The Indian Army after waiting for three decades will be getting two new guns K 9 Vajra and M777 on Friday, when these are formally inducted in the service.
The guns were expected to be inducted in Sept, however due to unexpected delays will join the Indian Army now.
In 2017, L&T signed a contract with Hanwha Techwin of South Korea for jointly building 100 self-propelled artillery guns worth Rs 5,000 crore in India.
As reported earlier, the gun is a 155 mm, 52 calibre gun, mounted on a tracked, armoured vehicle. Artillery units equipped with this gun will be a part of the Army’s strike corps, whose tank spearheads need artillery guns that can keep pace with them.
The K 9 gun has been developed under the `Buy Global’ programme of the DPP where foreign companies are allowed to participate —in this case Hanwha Techwin is the technology partner. The guns have been tested at the test track facility in Hazira, Gujarat.
The gun has been customised keeping in mind India’s different terrains and weather conditions. The first 10 will come to India in semi knocked down condition and will be assembled at the L&T’s state of the art facility in Hazira and will have the mostly Korean materials. But the rest of the 90 to be made in India will be almost 80-90 % indigenous. It will have locally made fire control system, hull, turret, electronics, NBC systems, autoloaders, air conditioning, and direct fire systems. The most important part of the gun – the barrel and the Breach will be from Korea.
The 47-ton gun will be powered by a German 1,000 hp MTU MT 881 Ka-500 V8 diesel engine which can fire up to 40 Kms.
L&T is also working with French company Nexter developing 155mm/52 calibre towed gun called `Trajan” under- going user trials at Indian Army ranges and is being fast tracked too for the modernisation of the Indian Army.
BAE Systems M777 155mm/39-calibre ultra lightweight howitzer (ULH) guns will be inducted too, after several trials including trials with the Indian ammunition. As has been reported by FE earlier, the trials were carried out for high-altitude and desert terrains.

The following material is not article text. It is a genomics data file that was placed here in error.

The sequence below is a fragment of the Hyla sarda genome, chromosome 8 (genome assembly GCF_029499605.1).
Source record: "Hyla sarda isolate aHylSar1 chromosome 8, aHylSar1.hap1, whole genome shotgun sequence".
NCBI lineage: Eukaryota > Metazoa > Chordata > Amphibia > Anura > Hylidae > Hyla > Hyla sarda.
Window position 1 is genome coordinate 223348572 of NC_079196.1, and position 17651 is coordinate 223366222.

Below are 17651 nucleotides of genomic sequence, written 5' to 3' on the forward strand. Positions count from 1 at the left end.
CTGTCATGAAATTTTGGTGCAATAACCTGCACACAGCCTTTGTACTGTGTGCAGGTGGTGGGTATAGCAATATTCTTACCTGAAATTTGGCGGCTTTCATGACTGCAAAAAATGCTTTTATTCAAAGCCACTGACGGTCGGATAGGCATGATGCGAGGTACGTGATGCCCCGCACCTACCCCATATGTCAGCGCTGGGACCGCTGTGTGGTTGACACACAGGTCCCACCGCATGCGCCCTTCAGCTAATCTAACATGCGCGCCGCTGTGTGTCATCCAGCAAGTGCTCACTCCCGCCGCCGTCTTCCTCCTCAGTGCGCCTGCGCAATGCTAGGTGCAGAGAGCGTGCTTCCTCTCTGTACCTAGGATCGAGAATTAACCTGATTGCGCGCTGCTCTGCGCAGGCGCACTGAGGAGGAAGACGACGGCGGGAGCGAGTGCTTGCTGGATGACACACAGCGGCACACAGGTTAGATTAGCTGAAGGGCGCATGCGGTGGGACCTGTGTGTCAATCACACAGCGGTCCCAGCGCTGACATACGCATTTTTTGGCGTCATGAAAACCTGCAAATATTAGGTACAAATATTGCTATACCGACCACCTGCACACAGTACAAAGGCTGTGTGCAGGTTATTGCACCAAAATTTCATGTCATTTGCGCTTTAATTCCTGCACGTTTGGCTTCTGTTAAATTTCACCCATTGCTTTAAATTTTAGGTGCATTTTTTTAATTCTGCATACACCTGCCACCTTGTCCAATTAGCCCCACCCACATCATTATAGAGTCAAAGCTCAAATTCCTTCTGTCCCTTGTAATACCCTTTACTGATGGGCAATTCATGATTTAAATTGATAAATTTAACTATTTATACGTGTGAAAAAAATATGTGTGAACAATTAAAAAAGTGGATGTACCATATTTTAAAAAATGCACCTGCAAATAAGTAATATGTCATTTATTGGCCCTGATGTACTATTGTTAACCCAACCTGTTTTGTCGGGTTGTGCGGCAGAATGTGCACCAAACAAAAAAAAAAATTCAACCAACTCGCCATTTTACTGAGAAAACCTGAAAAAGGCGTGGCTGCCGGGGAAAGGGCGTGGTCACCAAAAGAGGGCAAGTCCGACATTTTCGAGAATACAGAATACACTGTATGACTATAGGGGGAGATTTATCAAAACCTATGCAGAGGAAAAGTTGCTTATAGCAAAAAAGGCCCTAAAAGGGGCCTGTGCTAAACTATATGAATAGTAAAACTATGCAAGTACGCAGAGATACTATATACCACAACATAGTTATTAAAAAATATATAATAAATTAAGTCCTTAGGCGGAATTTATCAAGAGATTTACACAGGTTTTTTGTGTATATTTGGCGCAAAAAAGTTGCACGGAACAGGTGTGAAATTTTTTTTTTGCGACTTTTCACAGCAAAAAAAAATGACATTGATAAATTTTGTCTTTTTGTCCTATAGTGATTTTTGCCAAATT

The contract with the company indicates that 25 guns will come to India in a fly-away condition (two per month will be delivered), and the rest of 120 are going to be assembled at facility for the weapon system in India in partnership with Mahindra Defence, located in Faridabad. FE was the first to report that the Indian partner for contract was Mahindra Defence.
The $ 750 mn deal for 145 guns has come to India through the Foreign Military Sales (FMS) route under the buy (global) category of the Indian Defence Procurement Procedure (DPP). These will be used in defensive troop deployment spread across the country’s vast rugged terrain. The gun will come with laser inertial artillery pointing systems (LINAPS), maintenance, personnel training and training equipment, technical assistance, engineering and logistics support services.
A major portion of the M777 has been manufactured in the company’s UK plants. The UK facility produces core components like titanium forgings and fabrications, which make the M777 light enough to be lifted by helicopters like the Chinook to high-altitude deployment areas.
Before being sent for the final integration and testing phase to BAE’s Hattiesburg facility in Mississippi, US. The guns will come in semi knocked down condition and will be assembled here in India at the assembly, integration & test (AIT) facility for the M777 ultra-light howitzer. The barrel of the gun cannot be made in India as this is barred by the Berry Amendment, a Congressional Act in the US.
The AIT capabilities are from the US based company as it will provide not only in-country support to the Army on its weapon system, but also begin the process of indigenous manufacture of modern artillery in India under `Make in India’ initiative.